The case has now gone on for some considerable time—since the beginning of the last decade, in fact—and to comment might prejudice any current or future proceedings. I also understand from correspondence that some of the issues raised in this debate have previously been investigated by the police, the General Medical Council, the Southampton university hospitals trust and, of course, the Medicines Control Agency. Because those organisations are best suited to judging the scientific and ethical issues raised by the hon. Lady, I am not prepared to say any more about the Ciproxin trial. However, an important question that arises from this debate is whether patients volunteering for clinical trials are adequately protected by the procedures and guidance that is currently in place.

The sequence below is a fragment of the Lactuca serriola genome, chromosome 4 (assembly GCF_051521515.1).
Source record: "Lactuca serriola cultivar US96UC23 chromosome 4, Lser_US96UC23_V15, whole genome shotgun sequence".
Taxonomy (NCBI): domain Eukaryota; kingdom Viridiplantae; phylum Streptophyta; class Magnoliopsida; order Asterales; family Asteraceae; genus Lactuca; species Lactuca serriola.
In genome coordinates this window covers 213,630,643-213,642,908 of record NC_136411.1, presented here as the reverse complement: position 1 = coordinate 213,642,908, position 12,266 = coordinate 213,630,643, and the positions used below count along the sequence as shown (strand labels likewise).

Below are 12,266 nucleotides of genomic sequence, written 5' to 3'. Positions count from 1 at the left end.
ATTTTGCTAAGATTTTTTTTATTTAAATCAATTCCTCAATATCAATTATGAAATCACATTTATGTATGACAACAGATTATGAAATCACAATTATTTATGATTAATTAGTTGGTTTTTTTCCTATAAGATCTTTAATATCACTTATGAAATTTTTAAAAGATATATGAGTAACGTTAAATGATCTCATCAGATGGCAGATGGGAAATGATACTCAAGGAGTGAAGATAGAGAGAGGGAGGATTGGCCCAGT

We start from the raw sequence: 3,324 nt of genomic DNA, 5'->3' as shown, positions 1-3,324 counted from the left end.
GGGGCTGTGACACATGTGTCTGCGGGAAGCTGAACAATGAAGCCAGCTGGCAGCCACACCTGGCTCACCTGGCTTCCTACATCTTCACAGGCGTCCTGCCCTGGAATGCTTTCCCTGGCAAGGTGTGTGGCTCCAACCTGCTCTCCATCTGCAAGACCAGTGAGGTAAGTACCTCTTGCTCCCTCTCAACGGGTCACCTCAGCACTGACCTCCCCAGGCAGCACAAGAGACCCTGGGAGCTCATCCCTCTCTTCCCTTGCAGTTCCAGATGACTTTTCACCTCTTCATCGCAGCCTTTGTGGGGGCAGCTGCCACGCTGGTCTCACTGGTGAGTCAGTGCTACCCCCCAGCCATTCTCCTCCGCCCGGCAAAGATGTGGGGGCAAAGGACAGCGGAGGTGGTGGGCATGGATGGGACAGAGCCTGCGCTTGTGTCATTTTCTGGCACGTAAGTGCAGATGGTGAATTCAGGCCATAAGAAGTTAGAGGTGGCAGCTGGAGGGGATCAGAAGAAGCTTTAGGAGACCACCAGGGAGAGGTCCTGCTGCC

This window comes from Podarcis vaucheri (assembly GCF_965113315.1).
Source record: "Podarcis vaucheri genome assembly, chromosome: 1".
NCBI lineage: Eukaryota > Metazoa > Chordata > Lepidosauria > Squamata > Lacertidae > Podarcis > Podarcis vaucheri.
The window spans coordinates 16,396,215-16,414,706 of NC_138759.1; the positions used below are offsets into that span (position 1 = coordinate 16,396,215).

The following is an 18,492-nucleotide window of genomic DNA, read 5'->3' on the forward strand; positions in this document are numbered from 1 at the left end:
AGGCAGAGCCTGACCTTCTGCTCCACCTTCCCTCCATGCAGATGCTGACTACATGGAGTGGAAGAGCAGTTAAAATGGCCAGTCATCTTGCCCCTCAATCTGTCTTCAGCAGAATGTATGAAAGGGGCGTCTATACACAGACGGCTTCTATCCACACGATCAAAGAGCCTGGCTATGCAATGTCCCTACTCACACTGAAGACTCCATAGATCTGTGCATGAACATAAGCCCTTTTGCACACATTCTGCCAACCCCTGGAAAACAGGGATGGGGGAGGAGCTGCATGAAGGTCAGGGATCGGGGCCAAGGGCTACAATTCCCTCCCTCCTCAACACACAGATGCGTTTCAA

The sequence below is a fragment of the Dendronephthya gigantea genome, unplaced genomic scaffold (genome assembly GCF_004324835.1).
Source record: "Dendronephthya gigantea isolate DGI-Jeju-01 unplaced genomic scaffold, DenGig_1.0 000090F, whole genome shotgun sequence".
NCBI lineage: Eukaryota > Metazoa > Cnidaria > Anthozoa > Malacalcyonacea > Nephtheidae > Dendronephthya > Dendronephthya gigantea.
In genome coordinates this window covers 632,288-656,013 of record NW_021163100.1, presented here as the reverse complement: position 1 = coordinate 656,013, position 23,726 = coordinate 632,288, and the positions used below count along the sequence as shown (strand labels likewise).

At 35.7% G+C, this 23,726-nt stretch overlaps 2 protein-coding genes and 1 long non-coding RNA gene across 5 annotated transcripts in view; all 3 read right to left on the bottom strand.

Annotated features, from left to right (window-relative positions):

I respect the integrity and sincerity with which the hon. Lady put her argument, but she will understand that the matter involves a considerable history.

I am aware that there have been investigations, but the problem is that the results are not in the public domain, so how can any member of the public be satisfied that due procedures were followed and that there was nothing fraudulent about the trial? I would be happy if someone showed me the information and said, "Here it is, Sandra. Go away and don't bother us any more." That has not happened, and we have come up against a brick wall.

What I will say is that I will attempt, within the law and within the practice of the House, to answer some specific questions as far as I can, although I remind the hon. Lady that I am treading lightly because this is extremely delicate ground.